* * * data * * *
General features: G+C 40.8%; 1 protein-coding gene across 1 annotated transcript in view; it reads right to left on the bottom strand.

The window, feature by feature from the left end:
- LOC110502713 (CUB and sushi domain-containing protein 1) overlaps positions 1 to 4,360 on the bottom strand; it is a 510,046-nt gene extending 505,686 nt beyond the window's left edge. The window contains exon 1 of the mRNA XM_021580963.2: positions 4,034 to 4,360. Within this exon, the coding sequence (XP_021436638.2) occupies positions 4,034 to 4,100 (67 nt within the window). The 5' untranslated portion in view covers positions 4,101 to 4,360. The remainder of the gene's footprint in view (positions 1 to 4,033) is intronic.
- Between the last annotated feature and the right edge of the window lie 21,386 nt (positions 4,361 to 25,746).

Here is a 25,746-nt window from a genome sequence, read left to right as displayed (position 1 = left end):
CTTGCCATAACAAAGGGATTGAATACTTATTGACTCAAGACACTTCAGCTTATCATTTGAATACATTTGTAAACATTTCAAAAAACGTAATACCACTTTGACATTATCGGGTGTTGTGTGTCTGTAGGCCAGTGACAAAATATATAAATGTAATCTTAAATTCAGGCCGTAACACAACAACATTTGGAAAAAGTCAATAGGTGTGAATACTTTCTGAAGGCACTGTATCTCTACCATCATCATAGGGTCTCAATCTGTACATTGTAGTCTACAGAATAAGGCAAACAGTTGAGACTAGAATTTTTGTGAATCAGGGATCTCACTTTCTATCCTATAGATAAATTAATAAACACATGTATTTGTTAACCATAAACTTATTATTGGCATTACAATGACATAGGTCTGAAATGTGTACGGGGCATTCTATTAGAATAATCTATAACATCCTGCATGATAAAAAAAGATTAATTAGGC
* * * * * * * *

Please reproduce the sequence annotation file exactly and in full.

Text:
General features: G+C 40.8%; 1 protein-coding gene across 1 annotated transcript in view; it reads right to left on the bottom strand.

The window, feature by feature from the left end:
- LOC110502713 (CUB and sushi domain-containing protein 1) overlaps positions 1 to 4,360 on the bottom strand; it is a 510,046-nt gene extending 505,686 nt beyond the window's left edge. The window contains exon 1 of the mRNA XM_021580963.2: positions 4,034 to 4,360. Within this exon, the coding sequence (XP_021436638.2) occupies positions 4,034 to 4,100 (67 nt within the window). The 5' untranslated portion in view covers positions 4,101 to 4,360. The remainder of the gene's footprint in view (positions 1 to 4,033) is intronic.
- Between the last annotated feature and the right edge of the window lie 21,386 nt (positions 4,361 to 25,746).

Here is a 25,746-nt window from a genome sequence, read left to right as displayed (position 1 = left end):
CTTGCCATAACAAAGGGATTGAATACTTATTGACTCAAGACACTTCAGCTTATCATTTGAATACATTTGTAAACATTTCAAAAAACGTAATACCACTTTGACATTATCGGGTGTTGTGTGTCTGTAGGCCAGTGACAAAATATATAAATGTAATCTTAAATTCAGGCCGTAACACAACAACATTTGGAAAAAGTCAATAGGTGTGAATACTTTCTGAAGGCACTGTATCTCTACCATCATCATAGGGTCTCAATCTGTACATTGTAGTCTACAGAATAAGGCAAACAGTTGAGACTAGAATTTTTGTGAATCAGGGATCTCACTTTCTATCCTATAGATAAATTAATAAACACATGTATTTGTTAACCATAAACTTATTATTGGCATTACAATGACATAGGTCTGAAATGTGTACGGGGCATTCTATTAGAATAATCTATAACATCCTGCATGATAAAAAAAGATTAATTAGGC